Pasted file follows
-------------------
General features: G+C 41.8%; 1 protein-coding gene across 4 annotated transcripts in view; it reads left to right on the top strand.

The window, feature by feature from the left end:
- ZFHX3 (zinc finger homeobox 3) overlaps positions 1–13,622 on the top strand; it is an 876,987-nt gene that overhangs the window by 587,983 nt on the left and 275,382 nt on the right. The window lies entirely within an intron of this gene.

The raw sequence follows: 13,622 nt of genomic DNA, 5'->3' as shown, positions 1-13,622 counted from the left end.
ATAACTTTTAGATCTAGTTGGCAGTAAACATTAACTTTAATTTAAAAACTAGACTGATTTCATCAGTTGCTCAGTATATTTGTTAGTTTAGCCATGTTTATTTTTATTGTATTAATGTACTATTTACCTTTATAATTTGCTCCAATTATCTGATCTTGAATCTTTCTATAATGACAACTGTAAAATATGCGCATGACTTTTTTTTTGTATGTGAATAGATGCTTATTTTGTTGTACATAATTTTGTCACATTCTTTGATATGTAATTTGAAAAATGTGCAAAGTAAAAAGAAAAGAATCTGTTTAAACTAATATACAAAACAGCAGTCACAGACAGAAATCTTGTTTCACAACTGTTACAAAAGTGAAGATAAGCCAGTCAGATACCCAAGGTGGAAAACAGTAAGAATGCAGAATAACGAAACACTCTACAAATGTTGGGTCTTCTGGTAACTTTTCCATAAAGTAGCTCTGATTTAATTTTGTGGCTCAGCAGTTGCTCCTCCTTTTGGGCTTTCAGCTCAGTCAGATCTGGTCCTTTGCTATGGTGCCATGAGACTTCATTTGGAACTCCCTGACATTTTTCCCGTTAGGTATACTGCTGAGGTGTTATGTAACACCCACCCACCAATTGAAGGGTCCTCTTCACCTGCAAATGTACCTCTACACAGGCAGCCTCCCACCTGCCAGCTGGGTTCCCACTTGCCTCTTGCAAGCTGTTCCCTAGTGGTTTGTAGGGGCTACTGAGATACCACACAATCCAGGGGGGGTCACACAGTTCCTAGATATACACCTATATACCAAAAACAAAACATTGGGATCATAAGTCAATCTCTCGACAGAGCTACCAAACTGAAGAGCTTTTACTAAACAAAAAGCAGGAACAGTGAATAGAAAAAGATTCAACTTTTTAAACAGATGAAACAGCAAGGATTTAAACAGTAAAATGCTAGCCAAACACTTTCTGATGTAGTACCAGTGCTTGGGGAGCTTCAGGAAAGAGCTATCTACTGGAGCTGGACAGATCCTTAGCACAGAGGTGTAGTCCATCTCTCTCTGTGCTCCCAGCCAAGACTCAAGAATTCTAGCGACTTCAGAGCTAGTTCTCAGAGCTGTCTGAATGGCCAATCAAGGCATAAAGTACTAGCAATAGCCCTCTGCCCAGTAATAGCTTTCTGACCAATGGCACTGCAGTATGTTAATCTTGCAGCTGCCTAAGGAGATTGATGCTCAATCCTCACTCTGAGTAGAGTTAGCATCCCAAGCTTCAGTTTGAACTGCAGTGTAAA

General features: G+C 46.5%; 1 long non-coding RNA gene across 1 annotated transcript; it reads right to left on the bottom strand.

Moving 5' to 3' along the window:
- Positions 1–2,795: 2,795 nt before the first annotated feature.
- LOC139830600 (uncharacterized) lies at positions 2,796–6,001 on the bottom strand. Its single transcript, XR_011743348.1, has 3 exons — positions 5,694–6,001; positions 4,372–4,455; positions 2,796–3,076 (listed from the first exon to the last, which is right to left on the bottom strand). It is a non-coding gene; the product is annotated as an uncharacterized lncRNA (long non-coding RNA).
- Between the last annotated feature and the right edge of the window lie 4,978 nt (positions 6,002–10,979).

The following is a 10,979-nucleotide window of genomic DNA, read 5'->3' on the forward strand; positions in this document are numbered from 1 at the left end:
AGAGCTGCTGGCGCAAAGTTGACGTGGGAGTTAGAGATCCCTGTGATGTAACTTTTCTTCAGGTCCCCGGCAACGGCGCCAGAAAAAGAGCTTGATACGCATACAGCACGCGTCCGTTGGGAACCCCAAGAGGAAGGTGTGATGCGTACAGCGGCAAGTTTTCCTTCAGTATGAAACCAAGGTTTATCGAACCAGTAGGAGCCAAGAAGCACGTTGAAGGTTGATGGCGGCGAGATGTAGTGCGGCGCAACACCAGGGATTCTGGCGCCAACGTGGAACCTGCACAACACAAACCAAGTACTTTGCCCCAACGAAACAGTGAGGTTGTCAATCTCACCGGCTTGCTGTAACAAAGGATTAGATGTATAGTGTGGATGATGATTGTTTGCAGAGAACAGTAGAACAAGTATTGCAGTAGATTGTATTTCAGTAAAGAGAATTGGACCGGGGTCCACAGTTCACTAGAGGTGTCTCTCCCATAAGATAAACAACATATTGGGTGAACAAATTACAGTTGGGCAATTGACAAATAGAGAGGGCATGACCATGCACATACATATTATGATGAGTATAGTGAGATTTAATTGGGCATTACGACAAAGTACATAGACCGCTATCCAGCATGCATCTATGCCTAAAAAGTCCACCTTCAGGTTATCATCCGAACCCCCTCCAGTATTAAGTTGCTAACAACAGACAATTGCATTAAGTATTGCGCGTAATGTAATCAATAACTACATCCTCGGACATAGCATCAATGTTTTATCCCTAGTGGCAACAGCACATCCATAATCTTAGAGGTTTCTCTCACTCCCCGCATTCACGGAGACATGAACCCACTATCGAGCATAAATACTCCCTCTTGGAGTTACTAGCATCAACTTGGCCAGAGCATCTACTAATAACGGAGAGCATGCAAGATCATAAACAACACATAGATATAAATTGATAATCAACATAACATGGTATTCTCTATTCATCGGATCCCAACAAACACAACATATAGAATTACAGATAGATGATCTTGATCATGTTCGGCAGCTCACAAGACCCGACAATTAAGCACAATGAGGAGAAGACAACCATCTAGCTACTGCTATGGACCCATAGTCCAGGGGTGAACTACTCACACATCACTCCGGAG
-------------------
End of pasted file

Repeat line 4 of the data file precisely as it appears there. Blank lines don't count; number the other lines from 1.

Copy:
The raw sequence follows: 13,622 nt of genomic DNA, 5'->3' as shown, positions 1-13,622 counted from the left end.